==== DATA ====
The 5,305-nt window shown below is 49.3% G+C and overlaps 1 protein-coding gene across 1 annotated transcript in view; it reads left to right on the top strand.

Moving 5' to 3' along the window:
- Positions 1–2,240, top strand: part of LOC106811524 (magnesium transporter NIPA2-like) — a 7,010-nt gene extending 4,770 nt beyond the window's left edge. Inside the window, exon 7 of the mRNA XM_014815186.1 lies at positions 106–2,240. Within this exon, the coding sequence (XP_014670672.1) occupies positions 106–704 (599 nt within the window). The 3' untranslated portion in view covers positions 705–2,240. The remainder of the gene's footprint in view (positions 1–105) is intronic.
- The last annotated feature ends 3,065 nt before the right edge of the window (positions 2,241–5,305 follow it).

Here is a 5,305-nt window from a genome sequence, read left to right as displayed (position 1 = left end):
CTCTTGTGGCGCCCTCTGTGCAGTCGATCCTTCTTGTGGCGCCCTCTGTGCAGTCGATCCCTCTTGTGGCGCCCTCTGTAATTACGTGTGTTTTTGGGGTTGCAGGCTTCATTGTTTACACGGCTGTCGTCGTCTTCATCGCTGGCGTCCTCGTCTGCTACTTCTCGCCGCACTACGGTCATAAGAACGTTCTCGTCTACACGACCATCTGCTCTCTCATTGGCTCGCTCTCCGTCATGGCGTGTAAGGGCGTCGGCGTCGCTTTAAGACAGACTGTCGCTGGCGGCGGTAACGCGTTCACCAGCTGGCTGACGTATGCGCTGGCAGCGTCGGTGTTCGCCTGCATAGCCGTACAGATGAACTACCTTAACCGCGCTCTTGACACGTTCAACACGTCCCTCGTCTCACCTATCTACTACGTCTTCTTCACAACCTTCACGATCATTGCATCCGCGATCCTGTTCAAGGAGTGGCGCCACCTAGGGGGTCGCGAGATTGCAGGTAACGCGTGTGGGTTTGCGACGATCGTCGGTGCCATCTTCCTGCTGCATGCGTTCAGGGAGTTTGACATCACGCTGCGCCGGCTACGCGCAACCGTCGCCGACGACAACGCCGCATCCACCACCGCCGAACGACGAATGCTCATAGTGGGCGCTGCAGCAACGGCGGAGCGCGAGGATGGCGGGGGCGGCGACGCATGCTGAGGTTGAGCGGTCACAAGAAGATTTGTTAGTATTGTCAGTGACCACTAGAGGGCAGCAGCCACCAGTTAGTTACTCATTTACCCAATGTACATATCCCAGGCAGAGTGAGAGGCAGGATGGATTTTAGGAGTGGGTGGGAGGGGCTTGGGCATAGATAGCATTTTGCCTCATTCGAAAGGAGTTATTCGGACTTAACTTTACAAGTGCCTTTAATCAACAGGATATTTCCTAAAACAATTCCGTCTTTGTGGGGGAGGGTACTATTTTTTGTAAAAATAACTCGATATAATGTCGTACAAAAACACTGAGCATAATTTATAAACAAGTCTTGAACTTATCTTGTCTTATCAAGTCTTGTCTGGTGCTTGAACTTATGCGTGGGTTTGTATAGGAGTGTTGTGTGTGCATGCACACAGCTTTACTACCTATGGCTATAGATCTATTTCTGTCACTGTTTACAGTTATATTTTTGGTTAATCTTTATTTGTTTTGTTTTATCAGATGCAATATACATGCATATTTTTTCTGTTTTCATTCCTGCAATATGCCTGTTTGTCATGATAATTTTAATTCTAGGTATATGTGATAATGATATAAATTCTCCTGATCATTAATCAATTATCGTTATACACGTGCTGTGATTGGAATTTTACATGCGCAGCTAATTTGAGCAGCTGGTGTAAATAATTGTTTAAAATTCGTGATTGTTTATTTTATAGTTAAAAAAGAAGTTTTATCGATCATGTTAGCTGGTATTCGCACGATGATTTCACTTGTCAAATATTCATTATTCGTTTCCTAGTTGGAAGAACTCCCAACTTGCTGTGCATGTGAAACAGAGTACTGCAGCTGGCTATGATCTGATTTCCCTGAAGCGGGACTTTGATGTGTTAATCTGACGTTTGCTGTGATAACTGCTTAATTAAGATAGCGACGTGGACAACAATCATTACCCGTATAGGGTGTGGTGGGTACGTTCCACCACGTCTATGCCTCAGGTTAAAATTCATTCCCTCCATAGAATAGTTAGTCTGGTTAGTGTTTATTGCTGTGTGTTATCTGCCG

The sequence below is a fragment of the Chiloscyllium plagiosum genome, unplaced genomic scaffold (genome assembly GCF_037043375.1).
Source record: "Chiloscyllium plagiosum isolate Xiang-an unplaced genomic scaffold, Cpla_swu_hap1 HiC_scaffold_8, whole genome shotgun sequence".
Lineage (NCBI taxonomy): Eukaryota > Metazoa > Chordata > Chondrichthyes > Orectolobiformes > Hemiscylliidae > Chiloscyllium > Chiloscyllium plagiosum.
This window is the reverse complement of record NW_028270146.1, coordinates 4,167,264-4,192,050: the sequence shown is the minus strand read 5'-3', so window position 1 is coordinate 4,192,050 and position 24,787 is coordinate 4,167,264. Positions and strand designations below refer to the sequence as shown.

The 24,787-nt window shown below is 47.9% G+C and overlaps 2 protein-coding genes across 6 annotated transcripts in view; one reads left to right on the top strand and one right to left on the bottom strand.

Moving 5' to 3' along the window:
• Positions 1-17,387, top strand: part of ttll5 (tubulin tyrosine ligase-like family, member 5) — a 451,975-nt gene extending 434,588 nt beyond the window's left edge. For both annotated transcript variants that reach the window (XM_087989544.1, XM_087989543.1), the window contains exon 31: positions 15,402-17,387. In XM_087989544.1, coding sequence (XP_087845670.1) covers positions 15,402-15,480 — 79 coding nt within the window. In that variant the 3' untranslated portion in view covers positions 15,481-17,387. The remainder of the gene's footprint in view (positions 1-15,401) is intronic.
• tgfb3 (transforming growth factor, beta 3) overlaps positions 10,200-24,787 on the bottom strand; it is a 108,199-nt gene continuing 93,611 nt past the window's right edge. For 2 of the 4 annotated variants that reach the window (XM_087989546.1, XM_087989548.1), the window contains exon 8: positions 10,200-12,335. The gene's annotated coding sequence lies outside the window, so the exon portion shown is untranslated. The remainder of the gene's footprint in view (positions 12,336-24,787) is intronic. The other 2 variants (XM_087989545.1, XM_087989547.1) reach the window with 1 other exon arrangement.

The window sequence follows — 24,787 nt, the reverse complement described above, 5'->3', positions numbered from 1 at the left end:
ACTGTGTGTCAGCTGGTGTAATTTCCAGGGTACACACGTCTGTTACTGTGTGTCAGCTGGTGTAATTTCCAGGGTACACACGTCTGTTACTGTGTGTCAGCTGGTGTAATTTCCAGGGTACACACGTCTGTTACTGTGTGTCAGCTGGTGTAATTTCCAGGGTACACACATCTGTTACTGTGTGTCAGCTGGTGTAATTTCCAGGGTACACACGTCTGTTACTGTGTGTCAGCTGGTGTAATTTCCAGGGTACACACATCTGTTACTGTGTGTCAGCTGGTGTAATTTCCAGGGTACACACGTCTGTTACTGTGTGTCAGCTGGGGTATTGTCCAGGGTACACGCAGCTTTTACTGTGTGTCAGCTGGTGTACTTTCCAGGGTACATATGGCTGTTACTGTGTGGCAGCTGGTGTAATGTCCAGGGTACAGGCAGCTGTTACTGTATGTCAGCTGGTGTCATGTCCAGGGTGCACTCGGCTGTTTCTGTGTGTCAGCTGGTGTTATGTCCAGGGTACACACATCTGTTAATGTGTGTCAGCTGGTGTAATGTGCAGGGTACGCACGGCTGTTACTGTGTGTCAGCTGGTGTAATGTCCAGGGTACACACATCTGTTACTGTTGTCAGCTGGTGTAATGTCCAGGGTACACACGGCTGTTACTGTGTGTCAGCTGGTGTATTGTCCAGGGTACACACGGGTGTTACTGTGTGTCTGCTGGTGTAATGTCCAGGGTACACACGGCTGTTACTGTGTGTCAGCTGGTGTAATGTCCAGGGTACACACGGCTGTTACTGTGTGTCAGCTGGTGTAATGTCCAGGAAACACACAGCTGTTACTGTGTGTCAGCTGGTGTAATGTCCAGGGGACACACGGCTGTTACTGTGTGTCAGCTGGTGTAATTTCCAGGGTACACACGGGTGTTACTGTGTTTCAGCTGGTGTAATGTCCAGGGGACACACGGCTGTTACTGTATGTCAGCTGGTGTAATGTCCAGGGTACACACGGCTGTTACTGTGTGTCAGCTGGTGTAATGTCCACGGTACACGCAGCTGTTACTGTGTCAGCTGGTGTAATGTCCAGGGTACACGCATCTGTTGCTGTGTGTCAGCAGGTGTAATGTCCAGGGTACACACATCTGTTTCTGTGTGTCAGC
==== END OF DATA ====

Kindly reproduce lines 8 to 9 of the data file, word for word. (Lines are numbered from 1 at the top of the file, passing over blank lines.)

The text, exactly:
Source record: "Chiloscyllium plagiosum isolate Xiang-an unplaced genomic scaffold, Cpla_swu_hap1 HiC_scaffold_8, whole genome shotgun sequence".
Lineage (NCBI taxonomy): Eukaryota > Metazoa > Chordata > Chondrichthyes > Orectolobiformes > Hemiscylliidae > Chiloscyllium > Chiloscyllium plagiosum.